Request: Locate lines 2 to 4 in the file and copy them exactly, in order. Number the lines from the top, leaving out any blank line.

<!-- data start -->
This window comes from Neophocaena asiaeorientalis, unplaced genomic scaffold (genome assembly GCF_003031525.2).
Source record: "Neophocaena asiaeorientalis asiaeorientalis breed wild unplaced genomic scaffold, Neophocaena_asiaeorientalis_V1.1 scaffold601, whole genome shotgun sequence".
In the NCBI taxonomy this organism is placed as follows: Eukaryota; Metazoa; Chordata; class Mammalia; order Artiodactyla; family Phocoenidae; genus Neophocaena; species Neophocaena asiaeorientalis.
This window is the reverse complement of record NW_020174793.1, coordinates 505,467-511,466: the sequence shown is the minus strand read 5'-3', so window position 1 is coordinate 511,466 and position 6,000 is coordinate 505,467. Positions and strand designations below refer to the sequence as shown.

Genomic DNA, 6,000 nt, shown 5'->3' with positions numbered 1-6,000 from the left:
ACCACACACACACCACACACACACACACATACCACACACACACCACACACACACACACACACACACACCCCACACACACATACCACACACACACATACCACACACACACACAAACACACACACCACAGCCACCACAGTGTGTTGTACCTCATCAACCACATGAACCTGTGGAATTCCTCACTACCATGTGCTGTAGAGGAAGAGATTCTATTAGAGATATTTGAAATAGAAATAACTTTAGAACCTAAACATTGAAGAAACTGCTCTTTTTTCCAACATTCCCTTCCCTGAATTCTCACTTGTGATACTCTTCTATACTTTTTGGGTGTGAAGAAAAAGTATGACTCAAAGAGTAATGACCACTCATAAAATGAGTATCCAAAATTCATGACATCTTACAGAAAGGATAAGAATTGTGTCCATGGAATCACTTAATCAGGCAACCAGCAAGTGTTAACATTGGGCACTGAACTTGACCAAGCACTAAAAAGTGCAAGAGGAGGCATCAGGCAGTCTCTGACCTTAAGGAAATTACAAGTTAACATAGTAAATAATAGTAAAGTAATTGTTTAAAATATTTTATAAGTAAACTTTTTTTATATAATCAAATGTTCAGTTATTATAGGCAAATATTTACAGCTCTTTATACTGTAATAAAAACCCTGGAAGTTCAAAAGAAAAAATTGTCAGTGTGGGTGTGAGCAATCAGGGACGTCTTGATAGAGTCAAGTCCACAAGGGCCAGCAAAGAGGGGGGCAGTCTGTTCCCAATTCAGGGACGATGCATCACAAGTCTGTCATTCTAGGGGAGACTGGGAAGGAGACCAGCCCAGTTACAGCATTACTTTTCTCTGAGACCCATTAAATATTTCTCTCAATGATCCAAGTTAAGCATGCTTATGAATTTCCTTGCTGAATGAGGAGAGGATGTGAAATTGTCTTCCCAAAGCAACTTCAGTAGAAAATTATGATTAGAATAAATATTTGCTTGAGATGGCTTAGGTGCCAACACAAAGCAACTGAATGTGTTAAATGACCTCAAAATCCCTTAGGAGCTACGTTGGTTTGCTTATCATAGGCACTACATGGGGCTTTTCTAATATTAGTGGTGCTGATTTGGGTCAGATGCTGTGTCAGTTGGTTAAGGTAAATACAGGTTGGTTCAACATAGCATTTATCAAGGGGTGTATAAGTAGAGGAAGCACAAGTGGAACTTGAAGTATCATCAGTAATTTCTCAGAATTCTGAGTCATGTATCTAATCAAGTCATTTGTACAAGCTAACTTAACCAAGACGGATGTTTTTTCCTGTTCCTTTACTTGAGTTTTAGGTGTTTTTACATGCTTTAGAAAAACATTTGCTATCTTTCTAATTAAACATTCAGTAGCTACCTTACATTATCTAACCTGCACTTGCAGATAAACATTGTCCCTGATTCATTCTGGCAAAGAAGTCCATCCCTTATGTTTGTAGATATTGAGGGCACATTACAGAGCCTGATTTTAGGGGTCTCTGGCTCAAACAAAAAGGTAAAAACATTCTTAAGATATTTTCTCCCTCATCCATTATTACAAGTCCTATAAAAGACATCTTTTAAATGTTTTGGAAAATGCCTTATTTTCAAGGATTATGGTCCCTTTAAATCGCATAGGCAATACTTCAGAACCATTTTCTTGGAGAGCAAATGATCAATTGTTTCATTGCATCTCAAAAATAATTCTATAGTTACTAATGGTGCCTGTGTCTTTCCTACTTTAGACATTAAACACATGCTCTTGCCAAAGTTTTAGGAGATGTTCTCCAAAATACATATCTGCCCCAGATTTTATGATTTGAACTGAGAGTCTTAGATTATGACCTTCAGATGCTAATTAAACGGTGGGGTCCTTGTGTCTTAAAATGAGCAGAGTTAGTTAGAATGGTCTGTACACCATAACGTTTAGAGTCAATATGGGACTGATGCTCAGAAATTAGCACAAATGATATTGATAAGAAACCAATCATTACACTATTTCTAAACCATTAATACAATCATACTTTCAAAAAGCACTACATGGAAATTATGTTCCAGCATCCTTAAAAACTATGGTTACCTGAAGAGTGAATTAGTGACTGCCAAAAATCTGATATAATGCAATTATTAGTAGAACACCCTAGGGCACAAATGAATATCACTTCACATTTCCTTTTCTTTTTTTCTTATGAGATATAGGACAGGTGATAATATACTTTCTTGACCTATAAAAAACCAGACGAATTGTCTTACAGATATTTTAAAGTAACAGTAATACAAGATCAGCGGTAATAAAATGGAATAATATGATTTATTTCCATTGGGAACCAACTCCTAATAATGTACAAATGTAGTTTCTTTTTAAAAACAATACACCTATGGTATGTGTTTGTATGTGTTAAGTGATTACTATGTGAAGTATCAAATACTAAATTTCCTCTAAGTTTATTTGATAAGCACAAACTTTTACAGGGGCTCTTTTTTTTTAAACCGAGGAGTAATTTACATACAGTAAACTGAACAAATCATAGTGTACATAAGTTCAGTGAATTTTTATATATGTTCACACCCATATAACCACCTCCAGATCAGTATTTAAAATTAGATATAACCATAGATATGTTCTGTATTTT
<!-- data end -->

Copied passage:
Source record: "Neophocaena asiaeorientalis asiaeorientalis breed wild unplaced genomic scaffold, Neophocaena_asiaeorientalis_V1.1 scaffold601, whole genome shotgun sequence".
In the NCBI taxonomy this organism is placed as follows: Eukaryota; Metazoa; Chordata; class Mammalia; order Artiodactyla; family Phocoenidae; genus Neophocaena; species Neophocaena asiaeorientalis.
This window is the reverse complement of record NW_020174793.1, coordinates 505,467-511,466: the sequence shown is the minus strand read 5'-3', so window position 1 is coordinate 511,466 and position 6,000 is coordinate 505,467. Positions and strand designations below refer to the sequence as shown.